The Associate of Arts and Associate of Science in Paralegal Studies are two options for potential future paralegals. These programs offer students the opportunity to complete professional training through a self-paced, online format. Designed to be completed in approximately two years of study, the associate degree requires approximately 60 semester credit hours to graduate. Curriculum is divided between general education courses, such as mathematics, science, English and the humanities, and core courses in paralegal studies. Topics of study may include the following:
Graduates of online associate programs are eligible to take the National Association of Legal Assistants (NALA) certification examinations.
The Bachelor of Science in Paralegal Studies provides students with a well-rounded, comprehensive education. These programs are designed to be completed in approximately four years of study and can be completed entirely through online coursework. Curriculum of the bachelor’s degree is split between general education and liberal arts course and specialized paralegal studies that cover the major multidisciplinary areas of law, including criminal, administrative, procedural and civil law. In these programs, students develop industry-specific knowledge about and technical skills in legal service delivery and legal research and writing. Subject areas of study may include the following:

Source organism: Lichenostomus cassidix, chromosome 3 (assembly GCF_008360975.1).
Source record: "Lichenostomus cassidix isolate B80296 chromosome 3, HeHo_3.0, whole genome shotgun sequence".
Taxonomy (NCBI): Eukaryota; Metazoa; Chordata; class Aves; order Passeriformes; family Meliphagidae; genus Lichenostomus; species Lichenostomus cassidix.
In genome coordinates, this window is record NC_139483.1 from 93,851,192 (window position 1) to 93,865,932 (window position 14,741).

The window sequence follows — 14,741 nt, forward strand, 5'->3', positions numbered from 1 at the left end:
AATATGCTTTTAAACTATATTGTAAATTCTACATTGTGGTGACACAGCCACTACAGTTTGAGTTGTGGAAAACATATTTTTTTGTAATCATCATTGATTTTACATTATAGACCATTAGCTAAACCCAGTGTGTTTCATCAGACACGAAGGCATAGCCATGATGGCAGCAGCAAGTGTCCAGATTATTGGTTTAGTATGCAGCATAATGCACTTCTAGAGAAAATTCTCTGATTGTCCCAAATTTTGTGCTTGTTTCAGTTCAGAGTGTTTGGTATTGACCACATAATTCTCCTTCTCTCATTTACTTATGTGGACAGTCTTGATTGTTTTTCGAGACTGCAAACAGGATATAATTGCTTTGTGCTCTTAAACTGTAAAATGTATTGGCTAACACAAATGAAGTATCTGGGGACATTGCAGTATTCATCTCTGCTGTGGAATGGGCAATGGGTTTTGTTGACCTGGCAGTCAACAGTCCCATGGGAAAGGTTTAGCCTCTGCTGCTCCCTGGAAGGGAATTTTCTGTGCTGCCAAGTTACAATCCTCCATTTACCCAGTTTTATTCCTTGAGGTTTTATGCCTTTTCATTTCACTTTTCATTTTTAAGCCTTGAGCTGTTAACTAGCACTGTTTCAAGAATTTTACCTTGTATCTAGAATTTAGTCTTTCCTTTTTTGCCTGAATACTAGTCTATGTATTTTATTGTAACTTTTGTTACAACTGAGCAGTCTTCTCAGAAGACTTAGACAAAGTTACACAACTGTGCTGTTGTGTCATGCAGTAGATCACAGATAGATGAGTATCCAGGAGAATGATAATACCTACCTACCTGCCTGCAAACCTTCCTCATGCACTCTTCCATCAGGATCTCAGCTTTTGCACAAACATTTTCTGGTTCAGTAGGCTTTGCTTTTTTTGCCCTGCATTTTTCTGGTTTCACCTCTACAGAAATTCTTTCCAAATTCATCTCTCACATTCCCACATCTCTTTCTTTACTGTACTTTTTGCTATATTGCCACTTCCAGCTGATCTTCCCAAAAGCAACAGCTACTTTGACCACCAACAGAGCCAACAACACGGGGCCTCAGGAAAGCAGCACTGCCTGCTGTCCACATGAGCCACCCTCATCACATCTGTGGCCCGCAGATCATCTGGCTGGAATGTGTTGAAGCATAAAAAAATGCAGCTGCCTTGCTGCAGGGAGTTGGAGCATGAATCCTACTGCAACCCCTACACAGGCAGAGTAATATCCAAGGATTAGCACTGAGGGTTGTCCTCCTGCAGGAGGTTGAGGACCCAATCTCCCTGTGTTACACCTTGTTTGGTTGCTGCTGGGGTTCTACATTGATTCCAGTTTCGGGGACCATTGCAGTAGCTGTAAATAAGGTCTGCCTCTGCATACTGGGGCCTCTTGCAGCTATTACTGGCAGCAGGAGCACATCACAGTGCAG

Upon graduation, students with a bachelor’s degree in paralegal studies are typically eligible to sit for certification examinations from the National Association of Legal Assistants (NALA).
For students with an associate or bachelor’s degree (in any field) seeking to enter the paralegal profession, the post-graduate certificate in paralegal studies is an option. The online programs are geared towards working professionals, designed to be completed in a self-paced format through online coursework. Curriculum is distributed between paralegal fundamentals, such as ethics, litigation, legal forms, legal research and writing, as well as electives that allow students to customize their program of study. Topics of study may include:
According to the National Association of Legal Assistants, paralegals may handle a spectrum of responsibilities under the supervision of a practicing attorney or lawyer. Example tasks include summarizing legal dispositions, conducting client interviews, drafting legal correspondence, performing legal research and attending hearings and trials. A paralegal career requires specialized training, which means individuals considering a career in the field should evaluate their educational options prior to enrolling in a program.